Wilbur, Stephen Crawford (1995)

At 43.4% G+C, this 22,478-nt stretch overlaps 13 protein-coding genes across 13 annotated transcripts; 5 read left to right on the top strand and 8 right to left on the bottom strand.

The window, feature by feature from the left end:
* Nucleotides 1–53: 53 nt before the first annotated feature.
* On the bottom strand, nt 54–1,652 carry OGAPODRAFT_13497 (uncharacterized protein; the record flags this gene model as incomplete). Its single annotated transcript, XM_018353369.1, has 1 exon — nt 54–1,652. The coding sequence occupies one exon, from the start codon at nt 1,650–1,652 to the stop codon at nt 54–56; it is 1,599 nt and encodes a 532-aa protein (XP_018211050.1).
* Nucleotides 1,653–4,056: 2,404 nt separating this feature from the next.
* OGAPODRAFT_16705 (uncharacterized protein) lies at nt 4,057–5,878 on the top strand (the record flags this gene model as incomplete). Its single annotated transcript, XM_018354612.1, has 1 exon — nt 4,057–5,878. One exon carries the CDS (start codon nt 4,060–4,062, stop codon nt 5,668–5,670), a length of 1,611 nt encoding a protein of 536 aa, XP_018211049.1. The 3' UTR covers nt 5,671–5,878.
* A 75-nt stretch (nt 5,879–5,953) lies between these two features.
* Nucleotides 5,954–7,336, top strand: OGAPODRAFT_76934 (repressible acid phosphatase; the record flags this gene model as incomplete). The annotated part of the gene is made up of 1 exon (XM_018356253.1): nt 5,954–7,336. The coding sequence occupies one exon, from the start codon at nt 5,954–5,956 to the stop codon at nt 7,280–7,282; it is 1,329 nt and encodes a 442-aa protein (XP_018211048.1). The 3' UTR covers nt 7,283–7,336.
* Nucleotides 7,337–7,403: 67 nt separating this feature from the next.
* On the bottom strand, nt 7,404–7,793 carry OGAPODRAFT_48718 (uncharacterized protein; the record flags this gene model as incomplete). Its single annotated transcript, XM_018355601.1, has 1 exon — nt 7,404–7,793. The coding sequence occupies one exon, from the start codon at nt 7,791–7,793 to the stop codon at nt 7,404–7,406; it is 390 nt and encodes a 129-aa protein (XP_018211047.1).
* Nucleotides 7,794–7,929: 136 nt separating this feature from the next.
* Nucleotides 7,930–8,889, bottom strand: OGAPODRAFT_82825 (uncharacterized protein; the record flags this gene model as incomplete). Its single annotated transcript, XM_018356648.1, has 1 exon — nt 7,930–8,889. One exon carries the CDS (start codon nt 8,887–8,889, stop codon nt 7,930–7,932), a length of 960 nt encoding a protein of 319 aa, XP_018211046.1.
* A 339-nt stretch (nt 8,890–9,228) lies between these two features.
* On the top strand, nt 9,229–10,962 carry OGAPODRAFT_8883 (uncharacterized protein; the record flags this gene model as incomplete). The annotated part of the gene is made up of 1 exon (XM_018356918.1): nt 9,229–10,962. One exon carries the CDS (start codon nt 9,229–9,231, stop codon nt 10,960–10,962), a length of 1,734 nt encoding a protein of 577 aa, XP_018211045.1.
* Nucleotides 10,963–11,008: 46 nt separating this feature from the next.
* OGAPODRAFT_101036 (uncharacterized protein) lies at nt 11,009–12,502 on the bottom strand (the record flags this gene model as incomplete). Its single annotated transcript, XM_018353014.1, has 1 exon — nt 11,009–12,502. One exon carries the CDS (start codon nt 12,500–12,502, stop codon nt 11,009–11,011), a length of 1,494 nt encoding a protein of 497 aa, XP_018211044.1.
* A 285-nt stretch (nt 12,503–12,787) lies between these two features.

Hoseanna Creek Watershed is rapidly eroding and provides excellent opportunities to describe and quantify hillslope and fluvial processes in the subarctic and in discontinuous permafrost terrain. High landslide and badland densities occur due to asymmetric geologic structure and weakly consolidated lithologies. Late Quaternary regional glaciofluvial processes and tectonism have changed local base level at least 100 m, inducing headward incision through weak lithologies and yielding high rates of sediment production. Earthflows, translational blocks, rotational blocks, lateral spreads or complex landslide types form in coal-bearing formations in response to lateral corrasion of toes by avulsing streams or to undermining of foot areas by headward incising streams. Slides undergo episodic resurgent activity when new lithostatic or hydrostatic thresholds are reached. Average horizontal displacement rates of seven slides monitored between 8/85 and 9/88 ranged from 0.2 m/yr in rotational blocks to 48 m/yr in the earthflows. Although unique sliding mechanisms are not apparent, permafrost and subarctic climate generate delays or catalysts for failure atypical of warmer climates. Freezing/thawing fronts affect soil strength and permeability; break-up/freeze-up processes affect the timing of water supply to the slide mass and affect development of aufeis-related ground-water pore pressures. Aspectual and lithologic variations combine to yield three geohydrologic subbasin types which govern discharge ranges. Regressions were performed on multiple sets of sediment-discharge (Ts-Q) data. Regression variance (r$\sp2$) was found to have a maximum natural threshold indicative of intrinsic variability. Wide ranges in Q (0.001 to 2350 cfs) and Ts (0.005 to 1600 g/l) necessitated log-log scales and power functions. Each geohydrologic subbasin has a unique Ts-Q relationship termed here the mean sediment concentration potential Cp. Systematic differences in regression parameters indicate that variations in spatial conditions define Cp, while systematic changes in Ts-Q regression residuals R (termed here the maintenance rate R$\sp*$) describe the temporal variability of Ts through time with respect to Cp. 50-95% of the annual sediment load is transferred during less than 3% of the year. Erosion rate indexes were established from peak load estimates; Nenana Gravel basins are eroding 260 times faster than schistose basins and ten times coal-bearing basins.